Earning an associate's degree in public administration can prepare graduates for entry-level careers in local, state or government agencies, as well as with nonprofit organizations. It is a suitable course of study for both high school graduates or mid-career professionals who are interested in moving into the public sector. Students enrolled in such a program may gain a foundational understanding of public sector institutions, community action agencies and human services organizations in the United States.
Associate's Degree in Public Administration
An associate's degree in public administration is targeted towards individuals who would like to gain a greater knowledge of how various domestic public institutions interact. It is most often pursued by individuals who wish to enter the public sector. An associate's degree in public administration provides students with the practical education and skills necessary to run an administrative staff or department. Students learn the basics of financial accounting, human resources, organizational management, problem-solving and budgeting. Common course topics include:
- Introduction to American government
- Principles of public administration
- American state and local government
- Business and public policy
- Administrative law
- Public program evaluation
Popular Career Options
An associate's degree in public administration typically only prepares graduates for entry-level positions in the field. Individuals interested in advancing can either work their way up the corporate ladder or earn a higher degree by transferring their associate's degree credits to a baccalaureate program. Entry-level positions may include:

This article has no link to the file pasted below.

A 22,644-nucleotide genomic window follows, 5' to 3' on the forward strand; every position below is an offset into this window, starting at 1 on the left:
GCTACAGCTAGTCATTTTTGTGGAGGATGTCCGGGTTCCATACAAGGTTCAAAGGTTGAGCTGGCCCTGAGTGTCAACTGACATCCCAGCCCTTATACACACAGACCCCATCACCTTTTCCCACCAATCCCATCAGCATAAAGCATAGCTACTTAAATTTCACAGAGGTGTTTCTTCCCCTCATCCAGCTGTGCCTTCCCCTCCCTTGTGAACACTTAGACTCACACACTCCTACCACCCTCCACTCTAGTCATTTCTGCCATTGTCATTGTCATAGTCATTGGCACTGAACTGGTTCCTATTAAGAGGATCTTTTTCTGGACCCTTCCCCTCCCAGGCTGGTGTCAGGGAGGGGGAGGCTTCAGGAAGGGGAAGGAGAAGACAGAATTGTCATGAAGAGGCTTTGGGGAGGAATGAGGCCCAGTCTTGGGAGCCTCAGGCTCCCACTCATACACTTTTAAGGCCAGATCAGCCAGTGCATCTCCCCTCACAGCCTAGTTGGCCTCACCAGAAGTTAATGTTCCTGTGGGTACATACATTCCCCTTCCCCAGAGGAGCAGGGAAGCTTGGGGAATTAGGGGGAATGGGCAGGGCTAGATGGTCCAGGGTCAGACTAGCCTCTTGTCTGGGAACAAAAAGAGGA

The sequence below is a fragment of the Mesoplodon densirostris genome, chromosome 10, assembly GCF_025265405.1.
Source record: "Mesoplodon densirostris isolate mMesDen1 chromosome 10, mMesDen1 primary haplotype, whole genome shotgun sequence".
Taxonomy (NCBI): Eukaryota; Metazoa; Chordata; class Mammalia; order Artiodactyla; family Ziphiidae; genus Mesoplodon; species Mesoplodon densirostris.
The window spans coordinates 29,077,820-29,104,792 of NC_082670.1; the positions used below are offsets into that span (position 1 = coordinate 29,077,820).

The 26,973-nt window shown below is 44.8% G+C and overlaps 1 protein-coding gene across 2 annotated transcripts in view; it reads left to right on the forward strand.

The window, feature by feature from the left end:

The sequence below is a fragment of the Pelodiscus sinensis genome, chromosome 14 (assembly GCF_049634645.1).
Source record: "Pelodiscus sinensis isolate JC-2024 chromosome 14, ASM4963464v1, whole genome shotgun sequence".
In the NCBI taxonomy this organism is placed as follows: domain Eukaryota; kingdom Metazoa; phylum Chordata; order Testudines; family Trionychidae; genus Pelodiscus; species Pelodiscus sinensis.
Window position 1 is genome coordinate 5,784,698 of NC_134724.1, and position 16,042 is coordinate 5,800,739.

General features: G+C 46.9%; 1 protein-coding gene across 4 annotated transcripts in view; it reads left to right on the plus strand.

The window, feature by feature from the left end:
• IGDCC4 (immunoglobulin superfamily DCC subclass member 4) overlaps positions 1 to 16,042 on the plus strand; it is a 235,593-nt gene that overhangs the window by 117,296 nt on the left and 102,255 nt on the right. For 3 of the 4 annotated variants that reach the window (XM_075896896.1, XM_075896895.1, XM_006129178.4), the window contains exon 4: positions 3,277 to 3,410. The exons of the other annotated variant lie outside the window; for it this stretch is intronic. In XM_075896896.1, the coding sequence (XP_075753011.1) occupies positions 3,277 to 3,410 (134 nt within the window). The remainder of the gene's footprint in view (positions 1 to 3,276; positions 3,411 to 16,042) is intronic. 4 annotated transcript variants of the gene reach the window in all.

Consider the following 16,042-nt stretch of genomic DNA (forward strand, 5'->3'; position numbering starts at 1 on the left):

- Legislative staffer
- Information specialist
- Grant writer
- Occupational safety coordinator
- Program administrator
- Accounting or auditing clerk
- City planning clerk
- Human services assistant
The U.S. Bureau of Labor Statistics (BLS) reported that occupational health and safety technicians could expect a job increase of 9% between 2014 and 2024. These workers earned a median salary of $48,070 per year in May 2015.
Continuing Education Options
Colleges and universities offer both bachelor's and master's degree programs in public administration for individuals who are interested in furthering their education. Individuals who are interested in pursuing research or teaching opportunities in the field of public administration might even consider enrolling in a Doctor of Philosophy (Ph.D.) program in the field.
Public administration students pursuing an associate's degree will complete courses related to principles of public administration, government, and business and public policy. Graduates with this degree may seek employment in entry-level positions, but can continue their education for a bachelor's degree to advance in their careers.